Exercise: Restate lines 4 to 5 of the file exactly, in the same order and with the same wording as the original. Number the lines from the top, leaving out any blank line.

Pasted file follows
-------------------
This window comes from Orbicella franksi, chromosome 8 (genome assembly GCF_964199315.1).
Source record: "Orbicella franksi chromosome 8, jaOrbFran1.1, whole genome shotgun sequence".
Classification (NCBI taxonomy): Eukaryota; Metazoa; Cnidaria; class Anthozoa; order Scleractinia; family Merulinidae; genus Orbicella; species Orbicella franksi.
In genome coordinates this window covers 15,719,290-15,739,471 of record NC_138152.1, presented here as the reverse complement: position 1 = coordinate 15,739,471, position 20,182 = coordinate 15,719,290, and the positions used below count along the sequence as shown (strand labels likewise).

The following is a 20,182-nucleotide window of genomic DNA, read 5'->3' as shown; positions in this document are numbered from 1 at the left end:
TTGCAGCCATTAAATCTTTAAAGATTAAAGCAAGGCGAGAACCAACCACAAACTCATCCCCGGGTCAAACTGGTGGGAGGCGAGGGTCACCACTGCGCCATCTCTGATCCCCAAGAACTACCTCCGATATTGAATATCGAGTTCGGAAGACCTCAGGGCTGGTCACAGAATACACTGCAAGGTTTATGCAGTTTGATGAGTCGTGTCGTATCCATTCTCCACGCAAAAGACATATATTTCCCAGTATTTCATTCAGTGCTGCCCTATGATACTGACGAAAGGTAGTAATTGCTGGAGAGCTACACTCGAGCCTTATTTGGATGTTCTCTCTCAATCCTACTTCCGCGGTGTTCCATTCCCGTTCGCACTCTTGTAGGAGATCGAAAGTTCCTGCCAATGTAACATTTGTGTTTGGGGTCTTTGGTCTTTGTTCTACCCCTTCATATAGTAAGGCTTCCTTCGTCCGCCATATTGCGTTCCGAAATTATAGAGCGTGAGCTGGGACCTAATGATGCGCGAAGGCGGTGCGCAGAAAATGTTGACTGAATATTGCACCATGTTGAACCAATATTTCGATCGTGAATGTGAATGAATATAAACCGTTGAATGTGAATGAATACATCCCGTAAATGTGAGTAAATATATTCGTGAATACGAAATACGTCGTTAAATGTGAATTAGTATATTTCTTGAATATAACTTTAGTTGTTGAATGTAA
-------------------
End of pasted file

In genome coordinates this window covers 15,719,290-15,739,471 of record NC_138152.1, presented here as the reverse complement: position 1 = coordinate 15,739,471, position 20,182 = coordinate 15,719,290, and the positions used below count along the sequence as shown (strand labels likewise).

The following is a 20,182-nucleotide window of genomic DNA, read 5'->3' as shown; positions in this document are numbered from 1 at the left end: